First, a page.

Open Hyper-V Manager on your non-domain Windows 10 machine. Click Hyper-V Manager, then click Action > Connect to Server.

In the Select Computer window, select Another computer, type the name of your Hyper-V Server running on the Windows Server 2019 machine in the domain. In our case win-dc2019.id.test is the name of the Hyper-V Server. Hit OK to proceed.

Connecting to the remote Hyper-V Server

If you have configured everything correctly, the connection to the remote Hyper-V host should be established successfully. In the navigation pane of Hyper-V Manager, you should see the name of the remote Hyper-V host running in the domain, and virtual machines residing on the remote Hyper-V host are displayed in the Virtual Machines section of the main window. Select virtual machines and other items available on the remote host in Hyper-V Manager, and configure everything you need just as you do when managing a local Hyper-V host.

Connection to the remote Hyper-V Server is established successfully

In order to check whether you can establish the remote session and connect to the Hyper-V host in PowerShell, use the Invoke-Command cmdlet, and run this command, for example:

Invoke-Command -ComputerName win-dc2019.id.test -ScriptBlock {whoami; hostname}

This command executes whoami and hostname command line utilities on the remote Hyper-V Server and returns the output in your PowerShell console on the Windows client operating system version 10.x.

Checking connection to the remote Windows machine in PowerShell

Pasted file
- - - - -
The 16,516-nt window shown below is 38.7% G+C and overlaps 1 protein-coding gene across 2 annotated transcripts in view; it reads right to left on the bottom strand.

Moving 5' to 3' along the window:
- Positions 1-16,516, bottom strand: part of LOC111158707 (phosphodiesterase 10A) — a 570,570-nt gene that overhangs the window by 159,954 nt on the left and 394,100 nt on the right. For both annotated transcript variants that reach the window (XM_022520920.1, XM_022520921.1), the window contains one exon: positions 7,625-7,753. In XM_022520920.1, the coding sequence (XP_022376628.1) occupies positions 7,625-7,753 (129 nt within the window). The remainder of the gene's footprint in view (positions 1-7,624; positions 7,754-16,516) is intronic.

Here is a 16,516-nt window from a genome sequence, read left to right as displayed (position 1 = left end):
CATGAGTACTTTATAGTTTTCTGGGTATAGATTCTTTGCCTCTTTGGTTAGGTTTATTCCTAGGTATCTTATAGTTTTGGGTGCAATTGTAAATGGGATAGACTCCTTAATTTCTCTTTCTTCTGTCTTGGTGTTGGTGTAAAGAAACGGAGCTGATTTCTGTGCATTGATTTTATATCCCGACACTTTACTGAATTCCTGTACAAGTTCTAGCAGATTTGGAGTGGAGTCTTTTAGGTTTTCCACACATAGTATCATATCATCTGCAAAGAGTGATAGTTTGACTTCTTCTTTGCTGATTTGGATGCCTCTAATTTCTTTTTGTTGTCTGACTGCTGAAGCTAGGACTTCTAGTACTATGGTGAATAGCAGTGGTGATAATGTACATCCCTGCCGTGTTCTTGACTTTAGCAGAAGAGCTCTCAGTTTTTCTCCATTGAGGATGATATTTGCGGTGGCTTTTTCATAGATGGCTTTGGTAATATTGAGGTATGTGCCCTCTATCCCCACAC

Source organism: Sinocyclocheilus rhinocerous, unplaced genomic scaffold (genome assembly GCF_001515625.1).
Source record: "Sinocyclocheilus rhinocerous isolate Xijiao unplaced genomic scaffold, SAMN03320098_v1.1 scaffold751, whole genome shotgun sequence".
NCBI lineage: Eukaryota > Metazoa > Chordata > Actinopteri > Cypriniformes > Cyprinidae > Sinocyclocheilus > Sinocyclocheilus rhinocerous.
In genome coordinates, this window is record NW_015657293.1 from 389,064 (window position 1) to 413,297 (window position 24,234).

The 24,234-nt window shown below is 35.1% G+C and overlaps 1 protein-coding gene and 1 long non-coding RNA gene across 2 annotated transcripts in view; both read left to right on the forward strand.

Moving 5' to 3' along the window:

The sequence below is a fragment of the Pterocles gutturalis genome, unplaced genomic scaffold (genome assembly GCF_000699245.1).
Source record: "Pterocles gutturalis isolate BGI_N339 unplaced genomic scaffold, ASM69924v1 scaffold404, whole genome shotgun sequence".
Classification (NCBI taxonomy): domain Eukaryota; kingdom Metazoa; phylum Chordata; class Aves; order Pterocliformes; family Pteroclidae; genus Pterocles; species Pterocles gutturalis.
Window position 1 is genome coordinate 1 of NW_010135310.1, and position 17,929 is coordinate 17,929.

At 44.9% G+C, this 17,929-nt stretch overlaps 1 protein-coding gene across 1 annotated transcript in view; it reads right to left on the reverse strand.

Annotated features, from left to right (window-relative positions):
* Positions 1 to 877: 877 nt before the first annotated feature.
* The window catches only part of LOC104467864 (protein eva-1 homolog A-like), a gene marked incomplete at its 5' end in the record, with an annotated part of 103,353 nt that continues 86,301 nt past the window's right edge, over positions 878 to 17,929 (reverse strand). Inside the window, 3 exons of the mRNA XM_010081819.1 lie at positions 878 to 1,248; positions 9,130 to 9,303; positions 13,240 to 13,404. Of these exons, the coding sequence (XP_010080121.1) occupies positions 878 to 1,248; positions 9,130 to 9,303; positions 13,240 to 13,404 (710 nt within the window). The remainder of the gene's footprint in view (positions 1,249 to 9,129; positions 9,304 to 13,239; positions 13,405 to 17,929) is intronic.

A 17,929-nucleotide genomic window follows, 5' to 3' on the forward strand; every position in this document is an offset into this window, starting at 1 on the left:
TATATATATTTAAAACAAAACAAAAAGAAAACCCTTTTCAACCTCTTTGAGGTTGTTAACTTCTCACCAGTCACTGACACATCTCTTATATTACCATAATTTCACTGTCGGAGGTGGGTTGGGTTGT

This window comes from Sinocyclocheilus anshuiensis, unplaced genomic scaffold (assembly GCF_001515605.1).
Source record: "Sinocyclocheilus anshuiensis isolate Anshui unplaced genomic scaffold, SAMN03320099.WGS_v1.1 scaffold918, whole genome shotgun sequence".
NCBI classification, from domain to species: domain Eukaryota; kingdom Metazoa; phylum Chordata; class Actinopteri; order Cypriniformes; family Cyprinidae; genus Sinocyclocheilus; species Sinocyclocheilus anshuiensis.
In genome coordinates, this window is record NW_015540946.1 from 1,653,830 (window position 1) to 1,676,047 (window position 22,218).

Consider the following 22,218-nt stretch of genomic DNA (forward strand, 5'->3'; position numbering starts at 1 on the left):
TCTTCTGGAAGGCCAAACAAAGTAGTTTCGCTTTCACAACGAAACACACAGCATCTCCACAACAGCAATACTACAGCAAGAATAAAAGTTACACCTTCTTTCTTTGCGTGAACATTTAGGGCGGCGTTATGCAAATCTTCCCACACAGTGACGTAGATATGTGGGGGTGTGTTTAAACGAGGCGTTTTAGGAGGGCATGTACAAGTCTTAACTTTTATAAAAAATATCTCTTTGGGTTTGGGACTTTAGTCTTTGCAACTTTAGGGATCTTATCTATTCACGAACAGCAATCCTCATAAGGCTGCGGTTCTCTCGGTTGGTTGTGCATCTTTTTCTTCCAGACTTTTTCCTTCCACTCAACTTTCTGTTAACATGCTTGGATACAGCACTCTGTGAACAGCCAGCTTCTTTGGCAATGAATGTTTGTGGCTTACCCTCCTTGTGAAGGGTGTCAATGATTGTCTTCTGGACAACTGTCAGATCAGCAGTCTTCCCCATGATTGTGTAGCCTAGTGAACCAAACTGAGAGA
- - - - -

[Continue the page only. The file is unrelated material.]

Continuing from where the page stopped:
As you see on the screenshot above, commands are executed, and the correct output is displayed in PowerShell.

Conclusion

This blog post has explained how to connect to Hyper-V Server running in the Active Directory domain from the client Hyper-V running on the non-domain Windows 10 machine. Configuration on both machines can be done in PowerShell. You have to configure resolving hostnames, the Windows firewall profile, enable PowerShell Remoting, CredSSP, add the Hyper-V host to trusted hosts, and configure cache credentials on the appropriate machines. After configuring a Hyper-V host running in a domain and Windows client machine properly, you can manage the remote Hyper-V host conveniently without joining your Windows machine to the domain. When using Hyper-V in a domain and non-domain environments, don’t forget to protect your Hyper-V VMs to avoid data loss. Use NAKIVO Backup & Replication, which is a universal data protection solution that supports backup and replication of Hyper-V virtual machines. Download the Free Edition of NAKIVO Backup & Replication on the NAKIVO website and try the product for Hyper-V backup in your environment.

A Guide to Managing Hyper-V Host from a Non-Domain Windows Client
Rate this post